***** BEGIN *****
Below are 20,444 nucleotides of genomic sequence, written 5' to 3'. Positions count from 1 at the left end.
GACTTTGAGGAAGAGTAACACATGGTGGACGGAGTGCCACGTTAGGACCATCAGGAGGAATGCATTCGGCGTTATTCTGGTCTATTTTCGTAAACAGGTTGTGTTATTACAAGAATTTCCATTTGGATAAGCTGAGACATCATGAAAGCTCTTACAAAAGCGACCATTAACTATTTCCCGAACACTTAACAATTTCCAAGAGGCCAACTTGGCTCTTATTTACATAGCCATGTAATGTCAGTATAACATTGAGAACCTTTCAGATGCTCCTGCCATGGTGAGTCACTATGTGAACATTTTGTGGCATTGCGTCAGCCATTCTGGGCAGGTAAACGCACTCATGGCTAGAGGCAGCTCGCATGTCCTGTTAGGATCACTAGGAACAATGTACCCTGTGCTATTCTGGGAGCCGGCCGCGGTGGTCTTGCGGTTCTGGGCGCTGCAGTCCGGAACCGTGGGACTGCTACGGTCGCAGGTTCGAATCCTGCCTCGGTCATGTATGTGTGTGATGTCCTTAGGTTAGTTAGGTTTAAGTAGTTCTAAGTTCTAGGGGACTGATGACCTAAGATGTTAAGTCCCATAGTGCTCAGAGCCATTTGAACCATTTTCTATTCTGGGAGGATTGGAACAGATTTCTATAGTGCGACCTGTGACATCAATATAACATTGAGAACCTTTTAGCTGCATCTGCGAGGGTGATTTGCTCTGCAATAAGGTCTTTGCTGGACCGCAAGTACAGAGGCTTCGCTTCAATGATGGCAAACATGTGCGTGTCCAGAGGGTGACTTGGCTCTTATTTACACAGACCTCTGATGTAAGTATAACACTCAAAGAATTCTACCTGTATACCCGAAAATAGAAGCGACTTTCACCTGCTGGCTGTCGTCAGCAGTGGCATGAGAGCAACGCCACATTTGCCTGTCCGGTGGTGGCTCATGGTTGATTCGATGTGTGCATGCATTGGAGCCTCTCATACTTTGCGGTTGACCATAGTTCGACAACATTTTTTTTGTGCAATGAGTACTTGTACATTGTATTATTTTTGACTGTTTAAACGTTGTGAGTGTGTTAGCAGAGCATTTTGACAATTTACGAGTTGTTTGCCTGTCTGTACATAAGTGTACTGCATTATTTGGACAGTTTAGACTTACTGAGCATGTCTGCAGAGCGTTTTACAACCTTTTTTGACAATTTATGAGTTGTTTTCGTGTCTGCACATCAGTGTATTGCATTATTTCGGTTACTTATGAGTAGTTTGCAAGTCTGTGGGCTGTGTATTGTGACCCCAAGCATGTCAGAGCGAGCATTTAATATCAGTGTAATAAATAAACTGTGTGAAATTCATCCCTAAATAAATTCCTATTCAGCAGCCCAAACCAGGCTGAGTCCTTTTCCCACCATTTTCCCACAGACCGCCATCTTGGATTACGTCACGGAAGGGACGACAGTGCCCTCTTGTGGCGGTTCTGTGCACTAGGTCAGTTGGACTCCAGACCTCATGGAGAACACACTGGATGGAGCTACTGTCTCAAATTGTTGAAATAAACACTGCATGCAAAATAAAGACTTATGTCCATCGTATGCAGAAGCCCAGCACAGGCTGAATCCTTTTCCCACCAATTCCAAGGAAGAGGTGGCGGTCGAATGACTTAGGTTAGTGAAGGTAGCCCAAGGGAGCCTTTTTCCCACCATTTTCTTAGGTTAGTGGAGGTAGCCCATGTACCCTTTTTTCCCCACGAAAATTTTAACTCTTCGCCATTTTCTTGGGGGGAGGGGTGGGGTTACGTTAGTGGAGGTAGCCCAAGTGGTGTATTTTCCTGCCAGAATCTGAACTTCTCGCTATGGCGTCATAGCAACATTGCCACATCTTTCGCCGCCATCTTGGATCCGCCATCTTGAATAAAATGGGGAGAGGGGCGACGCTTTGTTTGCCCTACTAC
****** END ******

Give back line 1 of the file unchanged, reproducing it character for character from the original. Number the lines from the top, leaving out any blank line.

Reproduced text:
Below are 20,444 nucleotides of genomic sequence, written 5' to 3'. Positions count from 1 at the left end.